On appeal, the defendant challenges the trial courts denial of his motions in limine to exclude the statements and testimony at trial. Because both issues deal with the admissibility of evidence, we review the trial courts rulings only to decide if the trial court committed an unsustainable exercise of discretion. See State v. Jordan, 148 N.H. 115, 117 (2002). To prevail on appeal, the defendant must show the trial courts rulings were clearly untenable or unreasonable to the prejudice of his case. See State v. Lambert, 147 N.H. 295, 296 (2001).
The defendant asserts that the trial court erred by admitting his statements to Detective Brown because they were irrelevant and unfairly prejudicial to his defense. We disagree.
Relevant evidence is not unfairly prejudicial if it merely causes detriment to a defendant because it tends to prove his guilt. See Jordan, 148 N.H. at 117-18. Otherwise, all of the States evidence would be considered unfairly prejudicial to the defendant. See id. at 118. The prejudice required to prove reversible error is an undue tendency to induce a decision against the defendant on some improper basis, such as evidence of issues that are emotionally charged. See id.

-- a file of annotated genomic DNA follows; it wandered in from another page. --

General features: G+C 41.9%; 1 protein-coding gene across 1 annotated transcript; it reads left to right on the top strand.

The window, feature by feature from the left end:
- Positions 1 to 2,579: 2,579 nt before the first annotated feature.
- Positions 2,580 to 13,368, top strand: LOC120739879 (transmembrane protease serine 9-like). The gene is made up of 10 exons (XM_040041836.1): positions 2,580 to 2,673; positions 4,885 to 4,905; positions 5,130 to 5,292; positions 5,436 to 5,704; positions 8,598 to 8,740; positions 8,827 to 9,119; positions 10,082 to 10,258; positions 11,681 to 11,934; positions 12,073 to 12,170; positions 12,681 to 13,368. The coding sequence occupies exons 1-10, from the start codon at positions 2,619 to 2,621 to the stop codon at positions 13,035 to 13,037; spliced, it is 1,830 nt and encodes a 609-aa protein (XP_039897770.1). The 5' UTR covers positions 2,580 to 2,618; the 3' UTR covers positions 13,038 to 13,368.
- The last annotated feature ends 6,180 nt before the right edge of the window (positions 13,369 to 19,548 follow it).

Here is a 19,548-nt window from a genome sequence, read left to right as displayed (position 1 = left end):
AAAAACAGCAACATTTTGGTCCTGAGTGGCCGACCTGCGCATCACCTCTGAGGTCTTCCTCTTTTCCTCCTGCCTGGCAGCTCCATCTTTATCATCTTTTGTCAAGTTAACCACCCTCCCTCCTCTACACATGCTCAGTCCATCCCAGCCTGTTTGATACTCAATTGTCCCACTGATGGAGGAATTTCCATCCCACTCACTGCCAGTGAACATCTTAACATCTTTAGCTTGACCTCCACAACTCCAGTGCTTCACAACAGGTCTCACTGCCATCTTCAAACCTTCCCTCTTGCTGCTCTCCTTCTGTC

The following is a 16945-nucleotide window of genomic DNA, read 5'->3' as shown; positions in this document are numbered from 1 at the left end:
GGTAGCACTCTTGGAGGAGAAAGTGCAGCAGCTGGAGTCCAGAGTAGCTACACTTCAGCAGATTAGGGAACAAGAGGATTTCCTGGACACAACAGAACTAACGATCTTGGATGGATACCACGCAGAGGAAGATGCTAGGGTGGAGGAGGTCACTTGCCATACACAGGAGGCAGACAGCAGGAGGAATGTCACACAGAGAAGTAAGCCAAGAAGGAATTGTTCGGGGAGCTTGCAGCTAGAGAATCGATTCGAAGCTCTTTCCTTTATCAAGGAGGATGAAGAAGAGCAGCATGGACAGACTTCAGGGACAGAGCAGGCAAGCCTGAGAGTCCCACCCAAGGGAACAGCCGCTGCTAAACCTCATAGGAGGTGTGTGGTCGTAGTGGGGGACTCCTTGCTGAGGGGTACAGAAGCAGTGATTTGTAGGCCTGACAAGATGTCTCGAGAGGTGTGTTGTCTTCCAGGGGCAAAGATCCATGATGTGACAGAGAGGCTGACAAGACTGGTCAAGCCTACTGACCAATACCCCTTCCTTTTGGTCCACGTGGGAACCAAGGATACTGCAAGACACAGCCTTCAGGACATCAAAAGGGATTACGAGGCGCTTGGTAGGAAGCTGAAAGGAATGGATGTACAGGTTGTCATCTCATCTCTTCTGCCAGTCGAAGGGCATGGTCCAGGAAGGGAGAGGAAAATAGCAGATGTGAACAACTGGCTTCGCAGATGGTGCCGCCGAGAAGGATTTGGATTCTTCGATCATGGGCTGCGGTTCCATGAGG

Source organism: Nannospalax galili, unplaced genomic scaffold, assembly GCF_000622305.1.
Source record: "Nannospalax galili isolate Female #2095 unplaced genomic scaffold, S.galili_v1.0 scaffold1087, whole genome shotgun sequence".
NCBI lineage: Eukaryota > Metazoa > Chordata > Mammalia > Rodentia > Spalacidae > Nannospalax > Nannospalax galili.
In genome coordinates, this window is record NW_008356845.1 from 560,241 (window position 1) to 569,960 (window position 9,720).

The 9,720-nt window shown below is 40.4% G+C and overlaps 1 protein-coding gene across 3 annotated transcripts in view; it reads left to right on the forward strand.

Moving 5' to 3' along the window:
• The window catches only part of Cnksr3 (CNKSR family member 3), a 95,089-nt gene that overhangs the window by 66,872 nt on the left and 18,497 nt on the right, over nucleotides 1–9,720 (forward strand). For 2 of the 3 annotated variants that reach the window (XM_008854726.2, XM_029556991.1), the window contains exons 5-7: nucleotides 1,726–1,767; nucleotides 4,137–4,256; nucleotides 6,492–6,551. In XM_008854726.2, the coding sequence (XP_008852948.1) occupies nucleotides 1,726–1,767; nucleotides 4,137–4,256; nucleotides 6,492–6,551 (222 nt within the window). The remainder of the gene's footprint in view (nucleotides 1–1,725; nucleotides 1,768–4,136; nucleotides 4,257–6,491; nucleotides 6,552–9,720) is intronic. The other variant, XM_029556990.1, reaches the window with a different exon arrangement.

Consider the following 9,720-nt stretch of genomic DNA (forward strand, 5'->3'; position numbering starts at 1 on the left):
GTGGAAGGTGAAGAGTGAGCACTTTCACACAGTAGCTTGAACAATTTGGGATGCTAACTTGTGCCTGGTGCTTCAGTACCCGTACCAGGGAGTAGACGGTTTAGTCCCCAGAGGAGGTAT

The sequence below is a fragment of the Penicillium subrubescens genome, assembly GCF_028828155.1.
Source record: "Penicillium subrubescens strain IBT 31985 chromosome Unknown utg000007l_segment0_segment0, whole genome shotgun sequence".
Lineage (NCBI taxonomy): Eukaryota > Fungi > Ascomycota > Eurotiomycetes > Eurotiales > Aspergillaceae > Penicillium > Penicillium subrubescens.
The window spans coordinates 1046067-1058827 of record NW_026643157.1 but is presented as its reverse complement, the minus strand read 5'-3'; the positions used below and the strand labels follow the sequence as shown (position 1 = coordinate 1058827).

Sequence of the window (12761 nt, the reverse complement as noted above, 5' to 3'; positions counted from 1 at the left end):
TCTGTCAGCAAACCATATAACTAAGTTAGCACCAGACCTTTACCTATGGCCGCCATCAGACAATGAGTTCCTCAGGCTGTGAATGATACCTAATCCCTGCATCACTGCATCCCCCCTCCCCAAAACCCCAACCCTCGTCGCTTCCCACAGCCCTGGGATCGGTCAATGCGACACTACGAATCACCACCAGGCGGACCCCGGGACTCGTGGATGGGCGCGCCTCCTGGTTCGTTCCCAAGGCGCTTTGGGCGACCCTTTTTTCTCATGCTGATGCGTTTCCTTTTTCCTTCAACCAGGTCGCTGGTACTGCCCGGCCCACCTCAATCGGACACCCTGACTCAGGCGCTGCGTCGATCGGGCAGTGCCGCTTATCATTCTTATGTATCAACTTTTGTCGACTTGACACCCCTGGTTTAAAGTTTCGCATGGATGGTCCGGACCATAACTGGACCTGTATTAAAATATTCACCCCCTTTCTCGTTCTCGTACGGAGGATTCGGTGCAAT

At trial, the State argued that all of the defendants statements to the police constituted admissions, and were relevant to prove the defendants state of mind and consciousness of guilt. The defendant argued that the statements were unfairly prejudicial because a jury might find them to be unpatriotic or contemptuous of the legal system, or the jury might base its verdict upon an improper religious bias. The trial court ruled that the States proffered reasons established sufficient probative value for the statements to withstand any claimed prejudice by the defendant, while cautioning that the statements would be subject to the defendants renewed objection at trial. The trial court made no further order on the issue and the defendant made no further objection at trial.